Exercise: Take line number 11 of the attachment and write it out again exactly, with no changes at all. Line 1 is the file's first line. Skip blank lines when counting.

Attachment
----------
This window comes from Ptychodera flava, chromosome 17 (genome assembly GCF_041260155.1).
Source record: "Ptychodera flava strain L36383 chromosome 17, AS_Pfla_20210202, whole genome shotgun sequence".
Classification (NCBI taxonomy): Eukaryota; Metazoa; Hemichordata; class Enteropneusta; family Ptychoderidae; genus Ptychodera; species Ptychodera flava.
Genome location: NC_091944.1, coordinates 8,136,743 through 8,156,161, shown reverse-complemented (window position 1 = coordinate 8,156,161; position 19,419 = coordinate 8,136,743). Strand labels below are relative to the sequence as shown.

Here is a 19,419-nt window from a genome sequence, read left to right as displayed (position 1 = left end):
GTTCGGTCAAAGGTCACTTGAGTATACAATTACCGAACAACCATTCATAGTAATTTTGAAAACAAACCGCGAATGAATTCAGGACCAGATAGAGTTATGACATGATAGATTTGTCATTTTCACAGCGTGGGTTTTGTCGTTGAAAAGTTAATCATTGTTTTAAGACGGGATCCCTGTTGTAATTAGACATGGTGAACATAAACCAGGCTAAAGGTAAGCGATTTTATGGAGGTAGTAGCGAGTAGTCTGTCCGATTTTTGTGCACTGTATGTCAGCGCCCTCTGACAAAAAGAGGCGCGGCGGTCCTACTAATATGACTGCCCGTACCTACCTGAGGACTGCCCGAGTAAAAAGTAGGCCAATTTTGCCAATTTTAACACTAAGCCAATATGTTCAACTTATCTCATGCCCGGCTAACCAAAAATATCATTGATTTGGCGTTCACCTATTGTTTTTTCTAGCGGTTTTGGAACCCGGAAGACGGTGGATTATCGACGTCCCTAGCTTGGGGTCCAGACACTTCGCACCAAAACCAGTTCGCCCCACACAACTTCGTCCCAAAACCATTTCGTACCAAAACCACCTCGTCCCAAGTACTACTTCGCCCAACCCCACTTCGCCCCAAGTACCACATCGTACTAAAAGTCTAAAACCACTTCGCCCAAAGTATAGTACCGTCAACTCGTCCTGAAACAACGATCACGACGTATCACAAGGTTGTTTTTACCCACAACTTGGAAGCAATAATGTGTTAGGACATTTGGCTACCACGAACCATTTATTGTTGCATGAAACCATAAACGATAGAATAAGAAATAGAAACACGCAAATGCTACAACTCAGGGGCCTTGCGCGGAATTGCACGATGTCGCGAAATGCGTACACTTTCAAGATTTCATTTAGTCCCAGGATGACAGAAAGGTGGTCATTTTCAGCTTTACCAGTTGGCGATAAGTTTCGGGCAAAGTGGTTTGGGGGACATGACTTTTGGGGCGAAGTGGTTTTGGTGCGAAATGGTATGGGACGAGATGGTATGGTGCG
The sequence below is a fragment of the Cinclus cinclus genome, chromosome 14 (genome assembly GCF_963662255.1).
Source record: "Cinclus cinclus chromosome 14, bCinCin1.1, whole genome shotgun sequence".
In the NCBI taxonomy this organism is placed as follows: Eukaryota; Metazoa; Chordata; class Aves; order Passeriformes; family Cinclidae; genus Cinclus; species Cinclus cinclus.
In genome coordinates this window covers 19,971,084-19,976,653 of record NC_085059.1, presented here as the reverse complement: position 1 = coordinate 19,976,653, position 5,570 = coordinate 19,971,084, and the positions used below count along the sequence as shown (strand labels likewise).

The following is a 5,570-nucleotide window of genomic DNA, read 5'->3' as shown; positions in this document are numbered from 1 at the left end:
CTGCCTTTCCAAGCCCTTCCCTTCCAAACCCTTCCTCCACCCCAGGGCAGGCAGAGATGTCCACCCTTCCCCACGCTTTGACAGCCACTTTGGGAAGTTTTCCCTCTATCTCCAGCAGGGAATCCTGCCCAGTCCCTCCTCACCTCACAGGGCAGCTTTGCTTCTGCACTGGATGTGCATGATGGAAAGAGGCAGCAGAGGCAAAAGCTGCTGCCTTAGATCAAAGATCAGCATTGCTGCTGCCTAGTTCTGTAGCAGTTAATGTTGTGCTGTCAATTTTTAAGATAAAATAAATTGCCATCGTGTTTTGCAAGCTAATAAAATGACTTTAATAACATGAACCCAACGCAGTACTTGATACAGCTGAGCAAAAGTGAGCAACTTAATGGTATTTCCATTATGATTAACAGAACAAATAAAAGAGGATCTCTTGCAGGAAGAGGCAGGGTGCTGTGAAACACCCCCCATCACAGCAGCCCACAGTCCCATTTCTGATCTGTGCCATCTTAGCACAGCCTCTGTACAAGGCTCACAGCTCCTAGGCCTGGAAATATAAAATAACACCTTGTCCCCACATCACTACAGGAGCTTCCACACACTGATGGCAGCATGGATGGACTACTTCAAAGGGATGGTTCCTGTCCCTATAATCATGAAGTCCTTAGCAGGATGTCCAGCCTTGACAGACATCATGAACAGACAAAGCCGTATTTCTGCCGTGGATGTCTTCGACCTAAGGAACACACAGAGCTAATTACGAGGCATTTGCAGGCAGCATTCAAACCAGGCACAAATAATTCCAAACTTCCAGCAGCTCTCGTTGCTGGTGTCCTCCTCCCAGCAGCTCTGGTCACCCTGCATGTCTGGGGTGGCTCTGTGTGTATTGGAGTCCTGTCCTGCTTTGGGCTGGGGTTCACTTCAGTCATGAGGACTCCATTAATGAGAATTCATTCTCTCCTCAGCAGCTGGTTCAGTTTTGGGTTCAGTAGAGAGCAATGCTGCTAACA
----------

The following is a 5,570-nucleotide window of genomic DNA, read 5'->3' as shown; positions in this document are numbered from 1 at the left end: